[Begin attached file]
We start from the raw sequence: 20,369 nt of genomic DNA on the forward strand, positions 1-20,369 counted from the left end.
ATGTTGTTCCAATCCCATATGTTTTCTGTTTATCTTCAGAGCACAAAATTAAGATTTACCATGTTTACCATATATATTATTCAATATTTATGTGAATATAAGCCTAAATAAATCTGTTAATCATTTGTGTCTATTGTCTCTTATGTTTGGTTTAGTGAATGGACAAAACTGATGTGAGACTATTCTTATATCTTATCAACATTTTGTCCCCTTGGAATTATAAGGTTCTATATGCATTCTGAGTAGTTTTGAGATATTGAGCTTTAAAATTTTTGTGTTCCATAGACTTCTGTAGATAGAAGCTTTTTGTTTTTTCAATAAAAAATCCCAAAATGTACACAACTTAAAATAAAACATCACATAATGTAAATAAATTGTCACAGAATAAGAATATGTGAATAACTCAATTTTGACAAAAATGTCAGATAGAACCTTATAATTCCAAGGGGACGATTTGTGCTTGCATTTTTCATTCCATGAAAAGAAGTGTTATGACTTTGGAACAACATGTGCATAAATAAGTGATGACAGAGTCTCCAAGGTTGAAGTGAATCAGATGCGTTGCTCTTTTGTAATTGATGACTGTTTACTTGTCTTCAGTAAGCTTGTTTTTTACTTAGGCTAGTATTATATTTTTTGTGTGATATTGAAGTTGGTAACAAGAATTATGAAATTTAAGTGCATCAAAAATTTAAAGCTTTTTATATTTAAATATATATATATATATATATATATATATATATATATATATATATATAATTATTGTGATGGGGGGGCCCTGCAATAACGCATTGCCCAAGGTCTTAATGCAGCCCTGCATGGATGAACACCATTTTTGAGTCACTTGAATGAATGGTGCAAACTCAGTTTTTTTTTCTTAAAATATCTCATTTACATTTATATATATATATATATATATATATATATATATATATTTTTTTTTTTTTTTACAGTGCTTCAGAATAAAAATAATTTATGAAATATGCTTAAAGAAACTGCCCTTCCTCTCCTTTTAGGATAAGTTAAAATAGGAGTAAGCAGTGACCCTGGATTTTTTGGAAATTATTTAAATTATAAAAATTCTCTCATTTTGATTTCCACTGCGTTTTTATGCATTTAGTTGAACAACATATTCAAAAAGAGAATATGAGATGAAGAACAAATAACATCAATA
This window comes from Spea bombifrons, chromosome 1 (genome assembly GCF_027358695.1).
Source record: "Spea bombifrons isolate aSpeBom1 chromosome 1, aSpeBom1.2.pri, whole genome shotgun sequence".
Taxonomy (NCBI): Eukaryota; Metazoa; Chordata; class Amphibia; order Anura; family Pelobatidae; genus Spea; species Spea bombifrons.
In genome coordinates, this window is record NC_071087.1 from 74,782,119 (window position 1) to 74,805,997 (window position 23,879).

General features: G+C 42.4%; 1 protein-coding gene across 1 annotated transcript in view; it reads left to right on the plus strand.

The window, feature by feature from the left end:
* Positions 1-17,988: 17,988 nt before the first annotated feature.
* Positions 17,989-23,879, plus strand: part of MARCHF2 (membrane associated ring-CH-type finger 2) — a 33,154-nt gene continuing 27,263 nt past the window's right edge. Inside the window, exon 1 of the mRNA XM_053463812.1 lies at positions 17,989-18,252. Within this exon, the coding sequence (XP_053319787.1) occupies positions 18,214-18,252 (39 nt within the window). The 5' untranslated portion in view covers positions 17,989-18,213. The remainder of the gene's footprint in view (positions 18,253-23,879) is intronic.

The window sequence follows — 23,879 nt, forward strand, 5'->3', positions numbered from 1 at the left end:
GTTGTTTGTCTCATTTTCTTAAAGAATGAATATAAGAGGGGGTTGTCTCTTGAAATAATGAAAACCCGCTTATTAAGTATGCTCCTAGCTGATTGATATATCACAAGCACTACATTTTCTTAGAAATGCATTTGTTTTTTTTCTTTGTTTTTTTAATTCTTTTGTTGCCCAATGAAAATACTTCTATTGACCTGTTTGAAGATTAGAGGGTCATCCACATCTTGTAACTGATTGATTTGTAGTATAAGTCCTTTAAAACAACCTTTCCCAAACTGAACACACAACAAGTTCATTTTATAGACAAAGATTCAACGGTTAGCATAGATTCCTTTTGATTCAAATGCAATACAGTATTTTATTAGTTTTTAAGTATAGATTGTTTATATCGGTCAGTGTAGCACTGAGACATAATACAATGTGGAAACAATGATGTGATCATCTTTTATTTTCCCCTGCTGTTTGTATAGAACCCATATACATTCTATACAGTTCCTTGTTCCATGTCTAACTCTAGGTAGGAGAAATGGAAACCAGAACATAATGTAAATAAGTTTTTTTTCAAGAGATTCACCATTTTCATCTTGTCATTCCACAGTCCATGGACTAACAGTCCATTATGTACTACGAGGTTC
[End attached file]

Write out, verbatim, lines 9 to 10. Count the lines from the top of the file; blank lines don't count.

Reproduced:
* Positions 1-17,988: 17,988 nt before the first annotated feature.
* Positions 17,989-23,879, plus strand: part of MARCHF2 (membrane associated ring-CH-type finger 2) — a 33,154-nt gene continuing 27,263 nt past the window's right edge. Inside the window, exon 1 of the mRNA XM_053463812.1 lies at positions 17,989-18,252. Within this exon, the coding sequence (XP_053319787.1) occupies positions 18,214-18,252 (39 nt within the window). The 5' untranslated portion in view covers positions 17,989-18,213. The remainder of the gene's footprint in view (positions 18,253-23,879) is intronic.